I’d bet the city of Atlanta is tired of being the cautionary tale for other cities, but as long as its leaders embrace bad ideas, they’ll illuminate the path to avoid.
I say that somewhat facetiously. Not everything Atlanta officials have done is bad, and there is some optimism around new Mayor Andre Dickens. But it’s hard to say that the city has been trending in the right direction.
Corruption investigations bedeviled Kasim Reed’s former administration. Atlanta’s crime surged under past mayor Keisha Lance Bottoms, and Atlanta’s roads are in disarray, while infrastructure projects are behind schedule and over budget.
These are just a few issues that have nagged the state’s capital. For a while, the city’s administration inspired so little confidence that some advocates made a serious push to allow the Buckhead neighborhood to secede from Atlanta altogether. Now, in the name of a greener environment, the city is marching toward increased regulation and subsidies, which may very well backfire in the end.
Back in July, the Atlanta City Council introduced a measure to limit parking spaces for new development. “The resolution is an attempt to shift Atlanta’s dependence on single-occupancy vehicle trips to transit, walking or biking within the city and to support the reduction of greenhouse gas emissions within the city,” according to 11 Alive News.
Policymakers evidently believe that Atlantans and commuters own and use too many cars. They think they can limit parking as a roundabout way of plucking drivers from their vehicles and improving the environment, but that’s not all. Officials have another misguided trick up their sleeve—using your taxpayer money to help buy Atlantans e-bikes.
“Now, Atlanta City Council is weighing a proposal to follow in the footsteps of places like Denver, Boston and Rhode Island by offering city residents rebates for e-bikes, which can run anywhere between $600 and $6,000,” reads one of the most one-sided, puff pieces you can find in the Atlanta Journal Constitution. “Councilman Matt Westmoreland, who sponsored legislation to create an e-bike subsidy study committee, hopes to enact a program by Earth Day on April 22.”
Regardless of whether you believe in global warming or not, I believe most Americans would like a cleaner environment. However, I’d venture to say that reducing parking as has been proposed and subsidizing e-bikes will have a limited impact on the broader environment at best—at least compared to more effective approaches, like relying on more fuel efficient cars and cleaner electricity plants.
Moreover, if you think traffic congestion is bad now, just wait until drivers slow traffic down as they cruise around the city desperately searching for parking and have to dodge increased numbers of e-bikes. I have absolutely nothing against e-bikes. I think they can serve an important role in transportation, and look like they’d be fun to ride on a nice day.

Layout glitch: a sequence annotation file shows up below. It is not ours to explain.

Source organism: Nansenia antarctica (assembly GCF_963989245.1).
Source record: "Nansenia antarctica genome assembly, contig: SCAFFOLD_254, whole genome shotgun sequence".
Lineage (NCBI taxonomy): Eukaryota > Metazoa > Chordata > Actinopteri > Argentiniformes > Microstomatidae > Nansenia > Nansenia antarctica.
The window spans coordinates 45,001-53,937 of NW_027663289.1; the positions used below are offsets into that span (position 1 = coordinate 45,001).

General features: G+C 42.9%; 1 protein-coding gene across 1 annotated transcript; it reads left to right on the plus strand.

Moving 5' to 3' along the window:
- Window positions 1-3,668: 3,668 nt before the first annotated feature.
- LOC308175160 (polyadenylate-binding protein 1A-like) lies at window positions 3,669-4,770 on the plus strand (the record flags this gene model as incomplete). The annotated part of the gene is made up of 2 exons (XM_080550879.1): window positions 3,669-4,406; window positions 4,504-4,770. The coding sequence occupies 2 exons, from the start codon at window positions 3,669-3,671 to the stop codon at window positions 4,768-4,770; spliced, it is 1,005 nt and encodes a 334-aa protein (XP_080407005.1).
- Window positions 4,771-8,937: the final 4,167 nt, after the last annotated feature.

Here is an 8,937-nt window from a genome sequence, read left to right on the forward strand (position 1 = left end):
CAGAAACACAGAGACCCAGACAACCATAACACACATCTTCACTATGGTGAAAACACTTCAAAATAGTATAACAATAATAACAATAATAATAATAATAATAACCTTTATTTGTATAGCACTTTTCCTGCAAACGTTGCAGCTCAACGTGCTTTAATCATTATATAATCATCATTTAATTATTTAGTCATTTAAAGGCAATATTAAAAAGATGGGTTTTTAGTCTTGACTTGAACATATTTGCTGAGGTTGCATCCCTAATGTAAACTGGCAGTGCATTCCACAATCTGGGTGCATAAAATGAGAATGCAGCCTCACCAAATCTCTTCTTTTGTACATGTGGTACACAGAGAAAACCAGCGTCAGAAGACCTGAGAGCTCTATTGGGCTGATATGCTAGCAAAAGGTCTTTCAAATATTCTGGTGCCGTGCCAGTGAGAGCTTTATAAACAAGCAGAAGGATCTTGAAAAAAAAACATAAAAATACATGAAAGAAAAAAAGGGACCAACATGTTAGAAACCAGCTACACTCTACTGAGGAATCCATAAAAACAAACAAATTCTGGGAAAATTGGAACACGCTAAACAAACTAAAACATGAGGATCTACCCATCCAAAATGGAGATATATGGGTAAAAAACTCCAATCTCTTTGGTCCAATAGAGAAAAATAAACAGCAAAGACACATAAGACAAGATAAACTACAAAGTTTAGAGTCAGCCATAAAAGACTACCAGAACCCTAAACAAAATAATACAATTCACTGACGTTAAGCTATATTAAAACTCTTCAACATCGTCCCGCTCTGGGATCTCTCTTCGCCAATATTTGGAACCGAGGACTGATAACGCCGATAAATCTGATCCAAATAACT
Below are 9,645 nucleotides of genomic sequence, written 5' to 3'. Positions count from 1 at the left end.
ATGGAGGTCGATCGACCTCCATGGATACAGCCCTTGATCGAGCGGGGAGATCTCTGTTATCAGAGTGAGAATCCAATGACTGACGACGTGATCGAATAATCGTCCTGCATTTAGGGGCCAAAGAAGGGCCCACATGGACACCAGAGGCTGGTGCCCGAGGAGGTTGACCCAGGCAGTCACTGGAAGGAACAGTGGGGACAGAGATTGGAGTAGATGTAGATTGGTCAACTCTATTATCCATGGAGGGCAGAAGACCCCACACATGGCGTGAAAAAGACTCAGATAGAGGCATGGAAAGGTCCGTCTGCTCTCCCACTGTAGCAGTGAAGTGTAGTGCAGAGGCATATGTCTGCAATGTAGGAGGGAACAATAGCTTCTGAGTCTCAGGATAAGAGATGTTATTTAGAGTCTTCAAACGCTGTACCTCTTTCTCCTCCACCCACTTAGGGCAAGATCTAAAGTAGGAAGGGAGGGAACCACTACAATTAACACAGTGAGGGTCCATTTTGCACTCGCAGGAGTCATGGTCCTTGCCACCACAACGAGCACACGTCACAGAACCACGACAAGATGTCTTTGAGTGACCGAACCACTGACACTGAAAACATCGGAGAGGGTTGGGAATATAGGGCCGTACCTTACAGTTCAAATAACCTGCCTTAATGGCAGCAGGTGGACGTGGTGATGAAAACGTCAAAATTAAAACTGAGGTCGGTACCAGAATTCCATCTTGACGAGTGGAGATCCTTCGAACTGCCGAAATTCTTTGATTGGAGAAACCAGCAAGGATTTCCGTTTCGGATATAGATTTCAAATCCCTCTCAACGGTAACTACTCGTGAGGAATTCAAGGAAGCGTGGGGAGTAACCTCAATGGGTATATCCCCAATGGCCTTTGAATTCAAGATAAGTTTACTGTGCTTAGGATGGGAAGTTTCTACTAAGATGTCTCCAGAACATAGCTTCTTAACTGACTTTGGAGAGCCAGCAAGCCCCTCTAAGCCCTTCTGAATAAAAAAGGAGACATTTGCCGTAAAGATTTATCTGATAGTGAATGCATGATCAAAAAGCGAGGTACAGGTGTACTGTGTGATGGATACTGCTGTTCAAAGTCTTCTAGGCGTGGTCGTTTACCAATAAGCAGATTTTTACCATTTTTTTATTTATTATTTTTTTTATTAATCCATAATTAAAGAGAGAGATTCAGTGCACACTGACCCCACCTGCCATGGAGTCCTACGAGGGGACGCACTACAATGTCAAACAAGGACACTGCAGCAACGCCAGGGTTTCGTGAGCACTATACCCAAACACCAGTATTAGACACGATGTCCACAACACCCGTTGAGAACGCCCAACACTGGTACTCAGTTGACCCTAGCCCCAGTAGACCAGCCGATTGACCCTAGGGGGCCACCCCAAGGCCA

Nevertheless, these aren’t unsupported blatherings. San Francisco has dabbled in this area—greatly limiting the number of allowable parking spaces and adding lanes for bikes and e-bikes. It is still notorious for its terrible traffic—ranking the fifth worst in the world.
Even if these measures encouraged more Atlanta residents to consider using alternative forms of transportation, remember for a moment that Atlanta is a commuter city for many. Myriad Georgians refuse to use public transportation to Atlanta and cannot ride an e-bike from Kennesaw, Newnan or Albany, for that matter.
While I appreciate the Atlanta City Council attempting to think outside the box, they ought to chart a better roadmap. Instead of picking winners and losers, subsidizing a private e-bike industry, or nitpicking the number of parking spots, officials should let the market decide.
Developers and tenants are better positioned to determine the appropriate number of parking spots, and likewise, if e-bikes are the transportation mode of the future, then subsidies shouldn’t be needed to goad the general public to adopt them.
Some folks obviously disagree, but there are more immediate concerns facing Atlantans where funding is desperately needed now, and it’s not handing out sweetheart deals to prop up an industry. Fixing Atlanta’s miserably bad roads, bettering the city’s education system and improving public safety immediately come to mind. If Georgia wants to continue being the best place to do business and be a good place to live, then the state’s economic engine, Atlanta, shouldn’t work to make life more difficult.
While the Atlanta City Council’s proposals may sound innocuous at first blush, they could provide businesses and families a reason to settle elsewhere and make travel in Atlanta even more of a headache. Surrounding cities shouldn’t follow Atlanta’s lead.
Marc Hyden is the director of state government affairs at the R Street Institute. You can follow him on Twitter at @marc_hyden.